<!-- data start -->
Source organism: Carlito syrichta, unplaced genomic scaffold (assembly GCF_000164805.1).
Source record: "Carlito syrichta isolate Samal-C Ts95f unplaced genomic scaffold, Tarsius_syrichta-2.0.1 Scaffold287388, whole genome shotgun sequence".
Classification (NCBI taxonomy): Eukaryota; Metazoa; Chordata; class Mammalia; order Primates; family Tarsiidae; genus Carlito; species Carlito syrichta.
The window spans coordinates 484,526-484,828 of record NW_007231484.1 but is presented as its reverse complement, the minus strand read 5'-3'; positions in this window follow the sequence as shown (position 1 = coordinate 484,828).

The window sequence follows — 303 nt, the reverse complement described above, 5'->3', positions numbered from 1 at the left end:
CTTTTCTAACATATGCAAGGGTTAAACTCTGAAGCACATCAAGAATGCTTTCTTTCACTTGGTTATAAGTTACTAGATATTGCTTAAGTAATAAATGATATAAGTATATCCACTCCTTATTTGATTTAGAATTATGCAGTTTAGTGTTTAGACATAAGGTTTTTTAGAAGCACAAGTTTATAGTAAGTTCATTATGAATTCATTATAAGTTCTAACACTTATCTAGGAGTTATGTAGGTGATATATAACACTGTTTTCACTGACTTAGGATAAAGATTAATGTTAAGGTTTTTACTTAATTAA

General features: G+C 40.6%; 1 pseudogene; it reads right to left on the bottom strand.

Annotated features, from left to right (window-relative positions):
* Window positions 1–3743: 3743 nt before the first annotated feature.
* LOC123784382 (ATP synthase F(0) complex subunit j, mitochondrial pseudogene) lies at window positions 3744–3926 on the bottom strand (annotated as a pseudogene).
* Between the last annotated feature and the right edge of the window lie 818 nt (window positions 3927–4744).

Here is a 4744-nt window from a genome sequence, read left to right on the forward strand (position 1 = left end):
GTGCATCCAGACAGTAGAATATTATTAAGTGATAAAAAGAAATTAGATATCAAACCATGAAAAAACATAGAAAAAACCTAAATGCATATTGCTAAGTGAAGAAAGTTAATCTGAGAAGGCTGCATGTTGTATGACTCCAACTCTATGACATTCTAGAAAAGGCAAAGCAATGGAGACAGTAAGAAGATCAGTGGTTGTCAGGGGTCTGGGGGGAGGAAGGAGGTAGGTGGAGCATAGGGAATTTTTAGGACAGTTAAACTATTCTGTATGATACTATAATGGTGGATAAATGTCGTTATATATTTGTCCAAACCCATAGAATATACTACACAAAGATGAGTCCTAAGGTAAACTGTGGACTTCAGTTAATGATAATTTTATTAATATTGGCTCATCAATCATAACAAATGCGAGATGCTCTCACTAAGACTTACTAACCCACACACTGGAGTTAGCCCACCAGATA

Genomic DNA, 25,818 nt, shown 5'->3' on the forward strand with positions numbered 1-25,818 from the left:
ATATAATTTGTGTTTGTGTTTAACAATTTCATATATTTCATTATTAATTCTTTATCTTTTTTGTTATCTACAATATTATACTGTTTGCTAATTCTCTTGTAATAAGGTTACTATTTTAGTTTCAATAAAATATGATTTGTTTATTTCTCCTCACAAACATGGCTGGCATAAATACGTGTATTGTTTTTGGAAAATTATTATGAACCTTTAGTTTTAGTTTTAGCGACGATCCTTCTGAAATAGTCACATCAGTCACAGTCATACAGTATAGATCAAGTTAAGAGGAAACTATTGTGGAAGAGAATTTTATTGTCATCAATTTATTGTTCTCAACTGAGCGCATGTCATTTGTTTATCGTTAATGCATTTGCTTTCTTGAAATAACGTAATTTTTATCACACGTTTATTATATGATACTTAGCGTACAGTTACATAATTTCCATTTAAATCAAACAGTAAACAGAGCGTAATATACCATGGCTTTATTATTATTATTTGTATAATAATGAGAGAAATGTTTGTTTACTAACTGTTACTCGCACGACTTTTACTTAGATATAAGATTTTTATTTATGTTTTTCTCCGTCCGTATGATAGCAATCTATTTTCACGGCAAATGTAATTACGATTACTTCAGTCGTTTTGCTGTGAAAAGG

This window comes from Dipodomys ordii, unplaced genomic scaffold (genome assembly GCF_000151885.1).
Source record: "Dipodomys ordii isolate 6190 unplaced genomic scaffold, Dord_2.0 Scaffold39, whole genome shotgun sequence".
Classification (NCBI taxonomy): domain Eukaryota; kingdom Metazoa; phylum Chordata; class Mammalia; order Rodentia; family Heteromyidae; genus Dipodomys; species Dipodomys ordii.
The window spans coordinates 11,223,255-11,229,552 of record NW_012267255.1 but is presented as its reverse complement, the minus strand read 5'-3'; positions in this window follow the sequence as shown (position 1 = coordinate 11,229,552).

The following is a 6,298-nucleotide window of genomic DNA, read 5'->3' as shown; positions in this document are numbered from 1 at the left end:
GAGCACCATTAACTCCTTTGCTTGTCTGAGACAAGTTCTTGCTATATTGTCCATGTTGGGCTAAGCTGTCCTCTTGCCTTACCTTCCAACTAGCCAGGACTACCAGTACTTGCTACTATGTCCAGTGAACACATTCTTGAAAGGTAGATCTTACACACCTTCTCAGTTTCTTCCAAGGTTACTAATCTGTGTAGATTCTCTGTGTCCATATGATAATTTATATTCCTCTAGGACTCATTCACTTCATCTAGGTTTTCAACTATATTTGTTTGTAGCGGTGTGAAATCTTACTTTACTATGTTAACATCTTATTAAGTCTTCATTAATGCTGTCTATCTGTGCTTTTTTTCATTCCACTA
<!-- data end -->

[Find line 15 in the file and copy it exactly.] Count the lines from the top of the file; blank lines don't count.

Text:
ATATAATTTGTGTTTGTGTTTAACAATTTCATATATTTCATTATTAATTCTTTATCTTTTTTGTTATCTACAATATTATACTGTTTGCTAATTCTCTTGTAATAAGGTTACTATTTTAGTTTCAATAAAATATGATTTGTTTATTTCTCCTCACAAACATGGCTGGCATAAATACGTGTATTGTTTTTGGAAAATTATTATGAACCTTTAGTTTTAGTTTTAGCGACGATCCTTCTGAAATAGTCACATCAGTCACAGTCATACAGTATAGATCAAGTTAAGAGGAAACTATTGTGGAAGAGAATTTTATTGTCATCAATTTATTGTTCTCAACTGAGCGCATGTCATTTGTTTATCGTTAATGCATTTGCTTTCTTGAAATAACGTAATTTTTATCACACGTTTATTATATGATACTTAGCGTACAGTTACATAATTTCCATTTAAATCAAACAGTAAACAGAGCGTAATATACCATGGCTTTATTATTATTATTTGTATAATAATGAGAGAAATGTTTGTTTACTAACTGTTACTCGCACGACTTTTACTTAGATATAAGATTTTTATTTATGTTTTTCTCCGTCCGTATGATAGCAATCTATTTTCACGGCAAATGTAATTACGATTACTTCAGTCGTTTTGCTGTGAAAAGG